Earlier cars have smaller windows and windscreen wipers, king and link pin suspension and command a premium. Beetles from 1968 onwards have upright headlights, chunky Europa bumpers, big rear lights and simply aren’t as pretty, and therefore seen as less desirable. Find a good one however and you’ll discover they’re fabulous cars that are capable of being daily driven if you’re of the mindset.

Early 61 VW Beetle
69 Late VW Beetle

Things to look out for when buying a VW Beetle

The quick answer is to refer to our handy checklist but the longer answer is everything, and we’ll start with two pieces of advice.

Firstly, always buy the best example you can afford. Trust us, you’ll get way more enjoyment out of something if you can drive it straight away than if you buy a rusty bodyshell and boxes of bits.

A car that needs work will always swallow up more time, money and enthusiasm than you initially planned for. Secondly, it’s better to buy a mechanically tired car than one that requires bodywork.

Cutting out and replacing rusty sheet metal is far more time consuming, and therefore expensive than replacing worn out engine, brake and suspension components, all of which are readily available here

Where do Beetles rust?

German production came to an end in 1979 but the Mexican factory churned them out until 2003. That makes even the ‘newest’ Beetle just shy of 20 years old and Mexi Bugs have a reputation for rusting like nobody’s business.

All Beetles, no matter when or where they were made rust in the same places so begin by checking the bottoms of the wings, doors, bonnets and engine lids.

They’re easier to replace than anything on the main bodyshell as you can buy replacement panels that will bolt straight on but you’ll need to spend time painting and fitting them. Replacement panels vary in quality. The cheaper ones tend to fit poorly so require more effort (time and money) to get them right and if they’re made of thinner metal they won’t last as long either. Basically, you’ll get what you pay for.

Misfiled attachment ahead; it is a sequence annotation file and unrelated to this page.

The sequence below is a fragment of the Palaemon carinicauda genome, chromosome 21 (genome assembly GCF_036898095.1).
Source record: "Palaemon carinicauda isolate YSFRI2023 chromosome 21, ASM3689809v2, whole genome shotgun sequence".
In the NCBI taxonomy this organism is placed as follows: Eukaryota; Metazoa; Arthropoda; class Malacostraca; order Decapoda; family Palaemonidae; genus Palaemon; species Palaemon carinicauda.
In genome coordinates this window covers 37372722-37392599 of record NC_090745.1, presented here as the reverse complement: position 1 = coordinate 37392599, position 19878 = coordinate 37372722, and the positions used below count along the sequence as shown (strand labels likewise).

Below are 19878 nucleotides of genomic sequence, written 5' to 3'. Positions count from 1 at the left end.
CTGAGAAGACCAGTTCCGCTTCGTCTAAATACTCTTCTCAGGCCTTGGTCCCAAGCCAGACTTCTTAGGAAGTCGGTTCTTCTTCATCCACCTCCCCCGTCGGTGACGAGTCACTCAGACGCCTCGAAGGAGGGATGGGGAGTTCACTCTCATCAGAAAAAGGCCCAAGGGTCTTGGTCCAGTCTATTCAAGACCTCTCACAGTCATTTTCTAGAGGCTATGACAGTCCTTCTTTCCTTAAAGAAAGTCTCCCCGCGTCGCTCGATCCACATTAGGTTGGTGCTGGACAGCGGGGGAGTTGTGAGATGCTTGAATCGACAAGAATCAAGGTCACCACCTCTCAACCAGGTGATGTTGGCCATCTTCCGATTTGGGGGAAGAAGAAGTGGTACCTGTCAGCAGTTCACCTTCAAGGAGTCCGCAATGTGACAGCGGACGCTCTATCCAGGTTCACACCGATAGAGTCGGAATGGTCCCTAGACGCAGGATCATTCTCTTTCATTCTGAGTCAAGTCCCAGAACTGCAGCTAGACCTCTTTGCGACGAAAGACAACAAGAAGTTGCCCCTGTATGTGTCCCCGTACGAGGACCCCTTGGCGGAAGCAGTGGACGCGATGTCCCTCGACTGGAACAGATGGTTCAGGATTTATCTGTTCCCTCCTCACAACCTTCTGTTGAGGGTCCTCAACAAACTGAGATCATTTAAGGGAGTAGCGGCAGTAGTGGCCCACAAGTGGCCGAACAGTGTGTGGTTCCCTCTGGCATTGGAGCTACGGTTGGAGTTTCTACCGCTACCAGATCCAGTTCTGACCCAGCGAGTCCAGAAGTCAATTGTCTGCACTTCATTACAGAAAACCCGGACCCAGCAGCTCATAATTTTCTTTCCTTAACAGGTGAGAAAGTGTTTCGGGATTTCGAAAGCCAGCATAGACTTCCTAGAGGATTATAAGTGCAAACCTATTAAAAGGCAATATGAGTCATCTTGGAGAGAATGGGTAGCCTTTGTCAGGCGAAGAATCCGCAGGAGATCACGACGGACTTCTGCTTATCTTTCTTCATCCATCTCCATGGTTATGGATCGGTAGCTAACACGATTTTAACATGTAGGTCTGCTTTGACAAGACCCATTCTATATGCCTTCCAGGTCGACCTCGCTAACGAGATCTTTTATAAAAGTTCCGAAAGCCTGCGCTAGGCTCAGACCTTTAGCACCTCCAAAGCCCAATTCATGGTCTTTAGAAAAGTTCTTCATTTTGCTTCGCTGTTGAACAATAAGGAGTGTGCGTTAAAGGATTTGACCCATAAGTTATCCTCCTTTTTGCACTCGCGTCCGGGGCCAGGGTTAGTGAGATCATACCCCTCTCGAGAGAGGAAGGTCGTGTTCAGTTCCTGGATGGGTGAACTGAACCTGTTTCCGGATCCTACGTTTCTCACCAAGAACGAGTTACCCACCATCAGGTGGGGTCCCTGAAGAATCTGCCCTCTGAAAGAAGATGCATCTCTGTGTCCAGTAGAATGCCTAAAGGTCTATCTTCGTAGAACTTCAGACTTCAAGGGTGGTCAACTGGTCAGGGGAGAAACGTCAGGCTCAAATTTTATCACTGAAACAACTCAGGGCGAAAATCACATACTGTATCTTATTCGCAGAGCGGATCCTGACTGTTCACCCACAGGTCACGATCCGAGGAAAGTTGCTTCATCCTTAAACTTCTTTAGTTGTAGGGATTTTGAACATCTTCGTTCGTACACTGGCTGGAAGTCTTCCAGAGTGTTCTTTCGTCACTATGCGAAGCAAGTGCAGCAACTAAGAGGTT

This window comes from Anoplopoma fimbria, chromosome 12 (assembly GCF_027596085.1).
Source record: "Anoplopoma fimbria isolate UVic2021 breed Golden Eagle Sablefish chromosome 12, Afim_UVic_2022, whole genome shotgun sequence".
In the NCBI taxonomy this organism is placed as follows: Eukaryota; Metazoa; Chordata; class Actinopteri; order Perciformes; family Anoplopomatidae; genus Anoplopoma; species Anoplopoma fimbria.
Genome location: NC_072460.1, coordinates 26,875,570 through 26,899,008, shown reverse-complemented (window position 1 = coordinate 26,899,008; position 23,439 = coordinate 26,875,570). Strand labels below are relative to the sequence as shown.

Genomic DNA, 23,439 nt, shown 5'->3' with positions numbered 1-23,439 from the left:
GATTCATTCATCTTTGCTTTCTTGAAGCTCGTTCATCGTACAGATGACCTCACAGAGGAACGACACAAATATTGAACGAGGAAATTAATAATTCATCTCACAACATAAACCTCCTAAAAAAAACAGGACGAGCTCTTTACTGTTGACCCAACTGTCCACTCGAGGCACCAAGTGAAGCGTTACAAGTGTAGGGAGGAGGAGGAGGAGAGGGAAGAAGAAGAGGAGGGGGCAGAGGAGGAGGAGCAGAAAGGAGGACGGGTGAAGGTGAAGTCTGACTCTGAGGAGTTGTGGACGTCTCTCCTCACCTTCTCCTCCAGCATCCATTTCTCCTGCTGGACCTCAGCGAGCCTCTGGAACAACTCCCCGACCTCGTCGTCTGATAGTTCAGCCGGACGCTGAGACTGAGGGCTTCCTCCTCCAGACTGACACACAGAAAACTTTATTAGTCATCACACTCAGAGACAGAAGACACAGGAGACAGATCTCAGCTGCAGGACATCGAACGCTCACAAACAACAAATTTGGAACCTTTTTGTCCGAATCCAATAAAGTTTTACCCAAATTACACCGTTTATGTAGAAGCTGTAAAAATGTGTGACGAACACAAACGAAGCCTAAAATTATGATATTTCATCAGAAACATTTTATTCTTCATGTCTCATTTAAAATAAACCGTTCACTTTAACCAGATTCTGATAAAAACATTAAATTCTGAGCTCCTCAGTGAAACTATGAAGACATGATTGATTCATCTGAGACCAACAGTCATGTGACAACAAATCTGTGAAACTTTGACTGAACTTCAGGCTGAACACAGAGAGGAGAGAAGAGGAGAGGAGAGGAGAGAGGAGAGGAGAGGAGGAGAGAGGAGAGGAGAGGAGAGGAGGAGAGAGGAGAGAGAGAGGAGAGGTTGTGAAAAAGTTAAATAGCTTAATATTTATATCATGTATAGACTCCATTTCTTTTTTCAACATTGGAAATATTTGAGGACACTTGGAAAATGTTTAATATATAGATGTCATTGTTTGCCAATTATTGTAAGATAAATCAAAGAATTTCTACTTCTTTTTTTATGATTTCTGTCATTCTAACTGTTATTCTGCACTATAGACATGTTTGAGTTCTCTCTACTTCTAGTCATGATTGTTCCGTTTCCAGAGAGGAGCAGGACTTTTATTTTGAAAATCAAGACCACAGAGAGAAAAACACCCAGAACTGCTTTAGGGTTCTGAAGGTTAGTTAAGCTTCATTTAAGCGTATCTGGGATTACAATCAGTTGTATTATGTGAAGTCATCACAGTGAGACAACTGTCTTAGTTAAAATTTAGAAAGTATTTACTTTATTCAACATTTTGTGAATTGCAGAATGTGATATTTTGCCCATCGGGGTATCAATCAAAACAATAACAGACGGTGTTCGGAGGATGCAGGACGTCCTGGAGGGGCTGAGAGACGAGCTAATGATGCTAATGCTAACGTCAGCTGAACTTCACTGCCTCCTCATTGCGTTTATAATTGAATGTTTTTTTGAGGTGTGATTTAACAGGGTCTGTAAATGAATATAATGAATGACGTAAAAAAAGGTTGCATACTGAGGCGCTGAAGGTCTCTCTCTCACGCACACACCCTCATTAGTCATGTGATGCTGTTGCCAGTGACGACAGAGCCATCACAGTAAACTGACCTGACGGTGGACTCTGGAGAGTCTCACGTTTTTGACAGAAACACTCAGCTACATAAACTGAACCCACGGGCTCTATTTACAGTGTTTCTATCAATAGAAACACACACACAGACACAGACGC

Fixing a rusty bodyshell is far more time consuming. Especially if rust has taken hold of the rear quarters, sills and inner wheel arches. Look for tell-tale bubbles and holes in all of these common rot spots and then open the doors and give the sills a squeeze. The sills carry heat from the engine into the cabin and can be crunchy. Lift the carpets up to assess their condition as replacing floorpans is a big job.

Check for rusty door corners
Check for rust under the bonnet
Well protected inner front arch. These are common areas for rust
Inner front arch showing lack of protective underseal

Check the sill closing panels from underneath and look at the floorpans too. These can take a hammering on lowered cars. Original jacking points are water traps and easily damaged on slammed Beetles, as are frame heads

Check for obvious signs of rust on floorpan sills, pan halfs and framehead.
56 Oval sill, well protected with underseal.
1969 VW Beetle Cabrio sill - needing repair

The battery occupies a space under the rear seat and leaking acid leads to rust underneath. Lift the seat bottom and have a look around. Check the condition of the heater pipes and body mounts under here too.

The gutters, front scuttle and areas around the bottoms of the windows are all prone to rust, as is the spare wheel well. Pull the spare wheel out and check for rust, previous repairs or damage. Again, these take a beating on lowered cars.

Battery tray area - Often rusts and often poorly repaired
Under rear arches - check for rust around body mounts.

The battery occupies a space under the rear seat and leaking acid leads to rust underneath. Lift the seat bottom and have a look around. Check the condition of the heater pipes and body mounts under here too.

The gutters, front scuttle and areas around the bottoms of the windows are all prone to rust, as is the spare wheel well. Pull the spare wheel out and check for rust, previous repairs or damage. Again, these take a beating on lowered cars.

Paint and bodywork

Believe it or not, shiny isn’t always best. You’ll see a lot of wagged up old dogs when you start looking at cars for sale. Shiny paint can hide a multitude of sins, like filler covering rust and poor accident repair. You’re often better off looking for a car still wearing its original paint, that way you know it won’t be hiding anything.

Strange as it sounds, a lot of owners will pay a premium for an original paint car, especially one with faded patina. Beware any car that’s had a recent respray and/or has micro blisters, cracks, sags and splits in the paint.